We tend to be unprepared for dying and death and we are unprepared for grief. Most of us don’t understand mourning, its natural flow, all the feelings and emotions that grieving presents. We are numb, we are screaming inside, we are confused, we are lost, we are alone, isolated, angry, afraid---all a normal parts of grieving. The thing is, most of us don’t know that all of what I just mentioned is normal and natural. It is grief but in our pain we think there must be something wrong with us, we are the ones out of step, we are not normal.
This is where bereavement support groups come in. Support groups are for anyone experiencing a death. The groups are not for just those people having challenges in dealing with their loss but for any and everyone who has lost someone close to them, or not so close to them. Bereavement support groups offer guidance to understanding that there is a normal pattern of grief and gives support and a place to verbalize as the feelings unfold. It is a place where those who have walked in the same shoes can gather and find strength to continue the walk.
Hospices are mandated by Medicare to offer bereavement support groups. Churches often offer grief support groups as part of their community outreach. This support can be found in almost any community. The problem is that bereavement groups tend not to be attended. The offer is there, but those mourning are hesitant to attend. Why? I think it's because part of grief is depression and isolation. Together that keeps a person in their home, alone, with out the energy or ability to reach out, to leave their house, to take the step to reaching out for support.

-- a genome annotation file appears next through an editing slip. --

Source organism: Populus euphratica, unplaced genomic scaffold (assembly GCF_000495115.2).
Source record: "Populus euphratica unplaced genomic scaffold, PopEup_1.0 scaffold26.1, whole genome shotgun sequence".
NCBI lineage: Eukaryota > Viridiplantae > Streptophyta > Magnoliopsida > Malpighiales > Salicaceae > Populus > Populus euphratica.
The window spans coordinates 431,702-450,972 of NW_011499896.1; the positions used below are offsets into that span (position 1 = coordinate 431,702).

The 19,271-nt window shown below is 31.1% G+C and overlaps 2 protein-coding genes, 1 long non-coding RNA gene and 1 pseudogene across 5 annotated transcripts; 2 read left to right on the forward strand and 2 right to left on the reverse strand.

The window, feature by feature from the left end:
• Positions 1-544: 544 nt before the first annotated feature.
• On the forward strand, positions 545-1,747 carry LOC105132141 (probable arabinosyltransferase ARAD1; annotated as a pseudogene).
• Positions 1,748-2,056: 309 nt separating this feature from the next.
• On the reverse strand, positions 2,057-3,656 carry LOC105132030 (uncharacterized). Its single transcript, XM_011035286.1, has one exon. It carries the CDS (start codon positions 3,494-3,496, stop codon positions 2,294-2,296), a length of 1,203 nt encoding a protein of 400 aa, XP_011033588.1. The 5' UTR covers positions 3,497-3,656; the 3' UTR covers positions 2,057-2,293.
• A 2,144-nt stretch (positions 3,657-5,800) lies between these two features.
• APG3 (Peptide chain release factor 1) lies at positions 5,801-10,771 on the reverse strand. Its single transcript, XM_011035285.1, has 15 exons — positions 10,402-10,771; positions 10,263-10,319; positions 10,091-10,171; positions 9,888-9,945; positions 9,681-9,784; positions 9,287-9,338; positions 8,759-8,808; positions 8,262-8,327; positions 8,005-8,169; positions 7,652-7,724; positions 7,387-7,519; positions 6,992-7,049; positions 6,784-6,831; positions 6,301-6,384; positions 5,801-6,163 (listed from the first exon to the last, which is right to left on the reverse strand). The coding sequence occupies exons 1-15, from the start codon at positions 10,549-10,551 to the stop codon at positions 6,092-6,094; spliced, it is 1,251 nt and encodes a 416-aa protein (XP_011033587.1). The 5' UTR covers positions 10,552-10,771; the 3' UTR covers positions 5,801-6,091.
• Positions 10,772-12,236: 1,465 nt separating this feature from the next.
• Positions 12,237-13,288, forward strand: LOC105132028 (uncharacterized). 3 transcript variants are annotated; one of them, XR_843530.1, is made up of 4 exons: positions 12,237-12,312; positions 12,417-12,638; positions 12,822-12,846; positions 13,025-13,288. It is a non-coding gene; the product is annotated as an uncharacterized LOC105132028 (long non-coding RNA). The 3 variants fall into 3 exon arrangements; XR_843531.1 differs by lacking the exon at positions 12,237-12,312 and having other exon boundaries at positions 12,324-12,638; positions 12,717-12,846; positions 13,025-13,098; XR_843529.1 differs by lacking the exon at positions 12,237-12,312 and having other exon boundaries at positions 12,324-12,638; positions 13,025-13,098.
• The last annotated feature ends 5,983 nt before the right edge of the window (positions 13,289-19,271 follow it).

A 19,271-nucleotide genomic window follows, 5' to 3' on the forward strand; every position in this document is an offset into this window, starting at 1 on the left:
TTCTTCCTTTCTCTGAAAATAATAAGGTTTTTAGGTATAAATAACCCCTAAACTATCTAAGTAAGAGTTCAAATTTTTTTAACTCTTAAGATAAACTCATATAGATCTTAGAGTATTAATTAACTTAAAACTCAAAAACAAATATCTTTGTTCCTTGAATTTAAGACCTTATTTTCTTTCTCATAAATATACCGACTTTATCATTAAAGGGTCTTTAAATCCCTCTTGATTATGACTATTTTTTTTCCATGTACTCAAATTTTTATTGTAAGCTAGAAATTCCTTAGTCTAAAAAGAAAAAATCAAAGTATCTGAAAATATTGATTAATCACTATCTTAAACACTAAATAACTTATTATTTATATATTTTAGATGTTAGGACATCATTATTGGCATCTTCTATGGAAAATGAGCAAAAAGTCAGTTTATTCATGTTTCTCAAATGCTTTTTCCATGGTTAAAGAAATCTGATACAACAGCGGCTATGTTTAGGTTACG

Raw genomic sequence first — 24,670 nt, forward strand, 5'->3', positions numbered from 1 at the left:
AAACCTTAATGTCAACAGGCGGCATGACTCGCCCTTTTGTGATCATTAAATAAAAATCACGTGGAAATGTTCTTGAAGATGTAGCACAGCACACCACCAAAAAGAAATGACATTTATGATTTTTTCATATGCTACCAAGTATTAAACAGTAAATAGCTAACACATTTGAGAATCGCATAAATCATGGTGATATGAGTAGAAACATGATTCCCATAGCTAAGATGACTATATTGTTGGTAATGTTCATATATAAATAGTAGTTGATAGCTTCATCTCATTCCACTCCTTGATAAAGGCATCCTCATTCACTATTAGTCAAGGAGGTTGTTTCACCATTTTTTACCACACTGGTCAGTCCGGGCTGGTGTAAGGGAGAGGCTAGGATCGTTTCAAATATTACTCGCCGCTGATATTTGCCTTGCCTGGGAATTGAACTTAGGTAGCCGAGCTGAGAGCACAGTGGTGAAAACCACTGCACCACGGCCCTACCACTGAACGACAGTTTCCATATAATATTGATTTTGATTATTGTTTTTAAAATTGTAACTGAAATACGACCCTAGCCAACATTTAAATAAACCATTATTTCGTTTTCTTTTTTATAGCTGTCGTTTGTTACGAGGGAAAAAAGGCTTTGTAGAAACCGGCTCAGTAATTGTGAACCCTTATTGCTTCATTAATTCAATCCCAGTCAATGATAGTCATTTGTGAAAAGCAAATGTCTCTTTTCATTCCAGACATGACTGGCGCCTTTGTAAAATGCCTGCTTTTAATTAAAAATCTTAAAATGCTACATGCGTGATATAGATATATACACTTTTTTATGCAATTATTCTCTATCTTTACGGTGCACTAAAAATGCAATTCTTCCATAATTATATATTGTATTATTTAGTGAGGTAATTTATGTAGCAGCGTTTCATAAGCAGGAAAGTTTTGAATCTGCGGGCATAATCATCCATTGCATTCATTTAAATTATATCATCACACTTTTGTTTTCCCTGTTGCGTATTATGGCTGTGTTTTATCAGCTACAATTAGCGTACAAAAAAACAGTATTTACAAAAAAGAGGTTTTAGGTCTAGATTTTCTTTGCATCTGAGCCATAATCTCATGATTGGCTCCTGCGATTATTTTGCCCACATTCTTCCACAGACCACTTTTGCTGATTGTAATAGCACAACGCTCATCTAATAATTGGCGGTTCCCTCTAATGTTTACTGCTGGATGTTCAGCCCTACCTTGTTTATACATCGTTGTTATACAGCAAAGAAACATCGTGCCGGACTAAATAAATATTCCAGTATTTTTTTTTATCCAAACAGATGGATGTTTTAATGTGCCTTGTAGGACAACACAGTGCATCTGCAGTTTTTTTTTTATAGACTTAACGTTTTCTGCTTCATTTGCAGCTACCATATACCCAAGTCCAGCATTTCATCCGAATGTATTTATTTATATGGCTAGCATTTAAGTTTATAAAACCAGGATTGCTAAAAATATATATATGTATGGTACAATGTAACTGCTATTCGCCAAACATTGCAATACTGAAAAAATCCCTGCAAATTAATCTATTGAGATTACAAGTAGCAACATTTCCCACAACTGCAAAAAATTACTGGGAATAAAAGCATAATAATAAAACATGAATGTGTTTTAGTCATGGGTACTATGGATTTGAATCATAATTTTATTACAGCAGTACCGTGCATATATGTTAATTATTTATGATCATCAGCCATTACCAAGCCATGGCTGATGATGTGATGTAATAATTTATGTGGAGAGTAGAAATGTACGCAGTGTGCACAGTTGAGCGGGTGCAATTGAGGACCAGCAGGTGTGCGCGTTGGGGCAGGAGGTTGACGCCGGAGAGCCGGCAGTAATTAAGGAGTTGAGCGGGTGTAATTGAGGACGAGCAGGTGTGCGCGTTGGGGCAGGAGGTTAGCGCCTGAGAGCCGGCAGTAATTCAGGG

What can a hospice do about this hesitancy, this inability and reluctance to attend the group? I don't think it is enough to send out invitations; even making telephone calls and inviting doesn’t seem to get people out the door. What seems to work best is utilizing the hospice volunteers in the bereavement support program.
As part of the bereavement program, assign a volunteer to the griever. That volunteer’s job is to be a friend, to have not just phone contact but physical contact on a regular basis for a year if possible. This volunteer doesn't just invite but also goes with the griever to at least the first group meeting if not more. It is easier to turn down a written or a telephone invitation than it is to resist a friend, in person, who is offering nurturing, understanding, and to accompany you to a meeting.
Something More about... The Reluctance to Attend Bereavement Support Groups
A few years ago my friend's family member died by suicide. At that time I offered her my booklet, My Friend, I Care: The Grief Experience as a sympathy card. After she read the booklet she showed it to the grieving mother who asked for her own copy. A couple days ago my friend and I were chatting- she told me that the mother still carries my grief booklet in her purse because grief rears its head at unexpected times.